A new study raises an intriguing question: are we really the first ones to develop a civilization on Earth? Before you start thinking about aliens or wacky conspiracy theories, think about it this way: if another civilization had developed on the planet at some point in the geological past, how would we know about it? The new research explores that avenue; they call it “The Silurian hypothesis.”

Archaeological Site of Harappa. Image via Wikipedia.

Ancient life

Homo sapiens as we know it evolved some 315,000 years ago. You might think that’s a very long time and in one sense, it is. But at a geological scale, it’s nothing. Primates, as a group, emerged some 55 million years ago, while mammals came to be over 200 million years ago. Reptiles have been on this planet for more than 300 million years ago, and fish popped up more than 500 million years ago. The history of life on Earth is so incredibly long it’s difficult to comprehend it at the human scale.

What we know about these ancient living creatures, we know through fossils. Sure, we complement findings with computer models and the ecological principles we’ve discovered, but fossils are still the pillar of our knowledge of ancient life. But it takes special conditions for a fossil to form, and the results we’ve discovered so far are few and far between compared to the mind-blowing diversity our planet has witnessed.

To make matters even worse, our planet is an active environment and tectonic movement (and other geological processes) can destroy fossils and other clues about ancient environments. So to sum it up, remnants of life are rare, and even those rare bits are often destroyed by the Earth’s geology. Now, think about it this way: wouldn’t the same thing happen to evidence of an ancient civilization?

Remnants of a civilization

If humanity went extinct tomorrow, what would be left of us? The buildings, roads, and all the infrastructure — for a while. They would be engulfed by vegetation in a few years, and almost everything would be destroyed in a few centuries. After a million years, you probably won’t see any evidence that mankind ever existed — at the surface, anyway.

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A diligent scientist one million years in the future might be able to tell that a civilization once existed. He’d find isotopic evidence of atomic explosions, an unnatural rise in CO2 emissions, perhaps even some remnants of former structures — but all these have essentially happened in the past century. In their new study, Gavin A. Schmidt (a climatologist with the NASA Goddard Institute for Space Studies) and Adam Frank (an astronomer from the University of Rochester) address this conundrum: are we the first civilization on Earth, and what does this mean for finding life on other planets?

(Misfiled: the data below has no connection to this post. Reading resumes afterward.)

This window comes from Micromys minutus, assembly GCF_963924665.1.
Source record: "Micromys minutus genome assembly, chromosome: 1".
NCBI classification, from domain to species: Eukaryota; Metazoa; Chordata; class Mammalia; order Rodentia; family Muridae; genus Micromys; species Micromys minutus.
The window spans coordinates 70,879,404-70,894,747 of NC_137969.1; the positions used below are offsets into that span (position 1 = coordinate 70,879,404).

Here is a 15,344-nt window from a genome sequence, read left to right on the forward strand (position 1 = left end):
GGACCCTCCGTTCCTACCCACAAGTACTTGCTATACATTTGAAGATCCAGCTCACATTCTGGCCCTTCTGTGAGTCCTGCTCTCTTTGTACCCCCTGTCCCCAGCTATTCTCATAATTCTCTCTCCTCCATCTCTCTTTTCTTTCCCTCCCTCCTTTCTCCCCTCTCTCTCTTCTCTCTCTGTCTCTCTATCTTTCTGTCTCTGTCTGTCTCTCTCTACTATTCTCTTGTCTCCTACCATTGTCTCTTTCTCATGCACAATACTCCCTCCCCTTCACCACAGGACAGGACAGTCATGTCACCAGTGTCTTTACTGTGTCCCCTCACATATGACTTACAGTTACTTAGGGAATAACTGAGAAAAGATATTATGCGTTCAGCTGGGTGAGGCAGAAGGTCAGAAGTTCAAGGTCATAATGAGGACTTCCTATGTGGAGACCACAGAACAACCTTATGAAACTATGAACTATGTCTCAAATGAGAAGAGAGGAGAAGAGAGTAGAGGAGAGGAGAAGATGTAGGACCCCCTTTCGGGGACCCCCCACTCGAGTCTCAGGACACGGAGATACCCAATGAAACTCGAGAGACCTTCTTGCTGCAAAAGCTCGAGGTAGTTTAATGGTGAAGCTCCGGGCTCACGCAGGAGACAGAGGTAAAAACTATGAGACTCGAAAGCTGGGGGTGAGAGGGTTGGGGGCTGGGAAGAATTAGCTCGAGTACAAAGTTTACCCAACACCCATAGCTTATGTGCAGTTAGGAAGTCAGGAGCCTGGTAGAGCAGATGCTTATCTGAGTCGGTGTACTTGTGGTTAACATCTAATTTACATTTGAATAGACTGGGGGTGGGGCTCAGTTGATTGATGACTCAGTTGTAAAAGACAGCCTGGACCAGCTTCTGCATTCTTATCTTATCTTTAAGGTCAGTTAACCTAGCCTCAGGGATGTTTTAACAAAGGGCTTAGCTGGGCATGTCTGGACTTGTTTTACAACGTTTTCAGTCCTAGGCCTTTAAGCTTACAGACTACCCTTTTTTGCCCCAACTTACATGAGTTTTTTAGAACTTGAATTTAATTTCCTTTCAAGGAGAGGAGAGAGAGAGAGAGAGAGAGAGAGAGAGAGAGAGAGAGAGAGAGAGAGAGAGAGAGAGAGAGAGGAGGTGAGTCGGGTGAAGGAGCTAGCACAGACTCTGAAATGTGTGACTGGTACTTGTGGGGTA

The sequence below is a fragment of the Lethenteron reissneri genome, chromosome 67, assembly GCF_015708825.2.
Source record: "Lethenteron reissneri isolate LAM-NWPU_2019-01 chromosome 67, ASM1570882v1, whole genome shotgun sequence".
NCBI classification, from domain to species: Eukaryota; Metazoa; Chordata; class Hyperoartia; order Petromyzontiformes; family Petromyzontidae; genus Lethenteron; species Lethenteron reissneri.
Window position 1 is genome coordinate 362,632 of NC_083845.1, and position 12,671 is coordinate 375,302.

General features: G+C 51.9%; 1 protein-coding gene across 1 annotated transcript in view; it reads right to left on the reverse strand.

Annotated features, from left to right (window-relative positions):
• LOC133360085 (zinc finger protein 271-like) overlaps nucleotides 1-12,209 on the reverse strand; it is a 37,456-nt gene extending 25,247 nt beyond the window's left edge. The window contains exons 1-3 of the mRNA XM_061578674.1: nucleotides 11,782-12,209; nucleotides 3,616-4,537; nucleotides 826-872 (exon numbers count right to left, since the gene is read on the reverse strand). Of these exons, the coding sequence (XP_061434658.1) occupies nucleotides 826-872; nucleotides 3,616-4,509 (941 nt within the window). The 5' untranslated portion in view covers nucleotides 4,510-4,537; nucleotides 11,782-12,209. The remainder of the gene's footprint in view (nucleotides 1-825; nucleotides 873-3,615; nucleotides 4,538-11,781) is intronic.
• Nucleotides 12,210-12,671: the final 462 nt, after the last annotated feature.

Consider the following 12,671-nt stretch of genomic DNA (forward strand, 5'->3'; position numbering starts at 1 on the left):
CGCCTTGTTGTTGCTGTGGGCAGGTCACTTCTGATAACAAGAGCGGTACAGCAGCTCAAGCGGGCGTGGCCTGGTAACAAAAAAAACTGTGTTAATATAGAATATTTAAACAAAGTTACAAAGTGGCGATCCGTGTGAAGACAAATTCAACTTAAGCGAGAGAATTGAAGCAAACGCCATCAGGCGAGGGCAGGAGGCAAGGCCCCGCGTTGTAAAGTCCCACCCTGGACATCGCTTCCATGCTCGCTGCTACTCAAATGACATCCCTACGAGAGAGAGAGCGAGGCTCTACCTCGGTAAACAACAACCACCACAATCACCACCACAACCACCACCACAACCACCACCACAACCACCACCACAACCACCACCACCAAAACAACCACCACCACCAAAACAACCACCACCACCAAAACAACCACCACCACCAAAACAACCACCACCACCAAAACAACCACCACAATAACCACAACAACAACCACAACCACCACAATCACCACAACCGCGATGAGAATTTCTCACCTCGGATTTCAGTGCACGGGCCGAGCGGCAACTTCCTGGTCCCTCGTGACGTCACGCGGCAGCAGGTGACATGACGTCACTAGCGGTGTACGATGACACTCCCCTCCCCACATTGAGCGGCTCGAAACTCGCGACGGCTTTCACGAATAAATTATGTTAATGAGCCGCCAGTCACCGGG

Based on recent astronomical findings, we know that there is a huge number of stars in the galaxy, many of them harboring stars in the habitable zone. The number of planets capable of hosting life might be very high, thus also increasing the chances of intelligent life forms emerging. Scientists are looking for extraterrestrial life more and more — but what about here on Earth, what if there is a previous civilization we’ve still yet to discover? What if we are the scientists million of years in the future, hunting for an ancient industrialized civilization, what would we find?

You’d start with the air, researchers write.

“Since the mid-18th Century, humans have released over 0.5 trillion tons of fossil carbon via the burning of coal, oil and natural gas, at a rate orders of magnitude faster than natural long-term sources or sinks. In addition, there has been widespread deforestation and addition of carbon dioxide into the air via biomass burning.”

You’d move on to geomorphological features, like increased rates of sediment flow in rivers and its deposition in coastal environments, as a result of agricultural processes, deforestation, and the digging of canals. Then, you’d move on to biology, looking for evidence of domesticated animals. But the biggest smoking gun would be synthetic materials. The presence of synthetic materials, plastics, and radioactive elements (caused by nuclear power or nuclear testing) could also leave a significant mark on the geological record, and isotopes could last for millions of years. Finally, you’d look for extinctions caused by the rise of said civilization.

“The clearest class of event with such similarities are the hyperthermals, most notably the Paleocene-Eocene Thermal Maximum (56 Ma), but this also includes smaller hyperthermal events, ocean anoxic events in the Cretaceous and Jurassic, and significant (if less well characterized) events of the Paleozoic,” researchers continue.

A comparison between the Earth and Mars.

After tightening these constraints for Earth, they move on to what we might potentially see on other planets. Mars and Venus might have been habitable millions of years ago, and if we want to see if this was the case, we need to know what to look for.

“We note here that abundant evidence exists of surface water in ancient Martian climates (3.8 Ga), and speculation that early Venus (2 Ga to 0.7 Ga) was habitable (due to a dimmer sun and lower CO2 atmosphere) has been supported by recent modeling studies,” they state. “Conceivably, deep drilling operations could be carried out on either planet in future to assess their geological history. This would constrain consideration of what the fingerprint might be of life, and even organized civilization.”

Journal Reference: The Silurian Hypothesis: Would it be possible to detect an industrial civilization in the geological record? arxiv.org/abs/1804.03748